Let $\mathbf v_1, \mathbf v_2, ...,\mathbf v_n \in \Bbb R^n$ and let $P$ be the $n\times n$ matrix whose columns are $\mathbf v_1, \mathbf v_2, ...,\mathbf v_n$

I'm wondering why the followings are equivalent?
(1) $\{\mathbf v_1, \mathbf v_2, ...,\mathbf v_n \}$ is linearly independent.
(2) $\{\mathbf v_1, \mathbf v_2, ...,\mathbf v_n \}$ is a basis for $\Bbb R^n$.
(3) P is invertible.

In particular, why the columns are linearly independent implies that they span?

  • $\begingroup$ Just the linear independence doesn't imply that they span. The linear independence along with the fact that the cardinality of that linearly independent set is $n=\textrm{dim}(\Bbb R^n)$ implies that the set spans $\Bbb R^n$. This actually follows as a corollary of the Replacement Theorem. $\endgroup$
    – learner
    Apr 30, 2016 at 14:08
  • $\begingroup$ Thank you @Liad. Do you mean this form an expression for any vectors in this space by the n linearly independent vectors? $\endgroup$
    – Lazer
    Apr 30, 2016 at 14:23
  • $\begingroup$ Recall the definition of Dim. this will give you 1,2. for 3 - define linear transformation from Rn to Rn defined by Tp(v) = Pv. $\endgroup$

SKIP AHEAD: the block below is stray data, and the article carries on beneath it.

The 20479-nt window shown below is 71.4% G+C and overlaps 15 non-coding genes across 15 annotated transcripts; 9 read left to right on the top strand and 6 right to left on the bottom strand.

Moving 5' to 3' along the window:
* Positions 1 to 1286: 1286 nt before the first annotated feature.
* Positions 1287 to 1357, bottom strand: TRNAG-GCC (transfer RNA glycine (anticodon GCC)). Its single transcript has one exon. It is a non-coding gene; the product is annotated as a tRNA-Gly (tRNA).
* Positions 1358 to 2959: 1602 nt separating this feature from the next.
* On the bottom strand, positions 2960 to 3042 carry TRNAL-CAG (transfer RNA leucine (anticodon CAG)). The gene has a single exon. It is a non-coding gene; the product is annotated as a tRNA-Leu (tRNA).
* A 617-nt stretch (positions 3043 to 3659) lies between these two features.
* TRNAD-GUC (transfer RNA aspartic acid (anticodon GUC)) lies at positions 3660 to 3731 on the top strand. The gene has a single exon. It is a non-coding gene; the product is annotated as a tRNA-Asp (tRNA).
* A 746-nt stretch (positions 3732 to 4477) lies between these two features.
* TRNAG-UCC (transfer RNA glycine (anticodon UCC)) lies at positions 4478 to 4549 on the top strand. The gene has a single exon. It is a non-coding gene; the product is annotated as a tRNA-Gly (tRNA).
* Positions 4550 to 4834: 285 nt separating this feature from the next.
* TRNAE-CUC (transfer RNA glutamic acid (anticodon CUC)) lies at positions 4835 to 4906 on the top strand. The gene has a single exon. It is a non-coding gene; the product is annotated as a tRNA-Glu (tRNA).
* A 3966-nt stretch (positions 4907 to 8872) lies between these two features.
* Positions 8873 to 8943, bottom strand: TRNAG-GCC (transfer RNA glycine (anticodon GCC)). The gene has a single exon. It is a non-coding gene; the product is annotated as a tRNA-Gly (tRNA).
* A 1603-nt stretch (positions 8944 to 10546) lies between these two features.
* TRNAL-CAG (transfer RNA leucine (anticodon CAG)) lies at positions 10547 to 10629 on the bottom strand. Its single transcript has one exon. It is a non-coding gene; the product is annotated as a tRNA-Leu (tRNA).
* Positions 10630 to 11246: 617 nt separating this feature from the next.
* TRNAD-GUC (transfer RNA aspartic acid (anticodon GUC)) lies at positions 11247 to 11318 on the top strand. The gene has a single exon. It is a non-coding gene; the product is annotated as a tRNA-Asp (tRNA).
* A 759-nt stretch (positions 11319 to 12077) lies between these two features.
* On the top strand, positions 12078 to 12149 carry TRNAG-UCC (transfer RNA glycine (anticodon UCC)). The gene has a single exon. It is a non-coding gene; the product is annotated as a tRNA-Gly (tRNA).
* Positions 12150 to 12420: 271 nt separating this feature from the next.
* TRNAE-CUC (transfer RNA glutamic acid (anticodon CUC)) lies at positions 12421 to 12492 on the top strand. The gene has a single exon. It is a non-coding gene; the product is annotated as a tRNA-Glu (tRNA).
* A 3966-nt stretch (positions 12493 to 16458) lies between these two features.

– user335501
    Apr 30, 2016 at 14:26
  • $\begingroup$ and remember that Im(T) is defined by activating T on basis's vectors $\endgroup$
    – user335501
    Apr 30, 2016 at 14:28

1 Answer 1


(1)==>(2) Because a basis is a maximal linearly independent set = a minimal generating set, so if you have $\;n\;$ linearly ind. vectors in a space of dimension $\;n\;$ then they're automatically a basis there.

(2)==>(3) If $\;\{v_1,...,v_n\}\;$ are a basis of $\;\Bbb R^n\;$ then Im$\,P=\Bbb R^n\iff P\;$ is surjective $\;\iff P\;$ is injective $\;\iff P\;$ is invertible.

(3)==>(1) If $\;\{v_1,...,v_n\}\;$ weren't linearly independent then upon reducing to echelon form $\;P\;$ at least one row (or column) would be come all zeros, which of course would mean $\;P\;$ isn't invertible, contradiction.

  • $\begingroup$ Thank you. I understand your first proof. But I just cannot clearly see why in a space of n dimension, n LI vectors form a basis. How to express any vector in this space by these n vectors? $\endgroup$
    – Lazer
    Apr 30, 2016 at 14:20
  • $\begingroup$ @J.Y I can only guess what have you studied, but it is my opinion that you shoud have probably studied already that any linearly independent set can be completed to a basis, and this would answer at once your question. $\endgroup$
    – DonAntonio
    Apr 30, 2016 at 14:21
  • $\begingroup$ @J.Y, for reference, the theorem "Any linearly independent subset of a vector space can be extended to a basis" is known as the Extension Theorem. $\endgroup$
    – learner
    Apr 30, 2016 at 14:41
  • $\begingroup$ Yes I found that. Thank you! $\endgroup$
    – Lazer
    Apr 30, 2016 at 20:38

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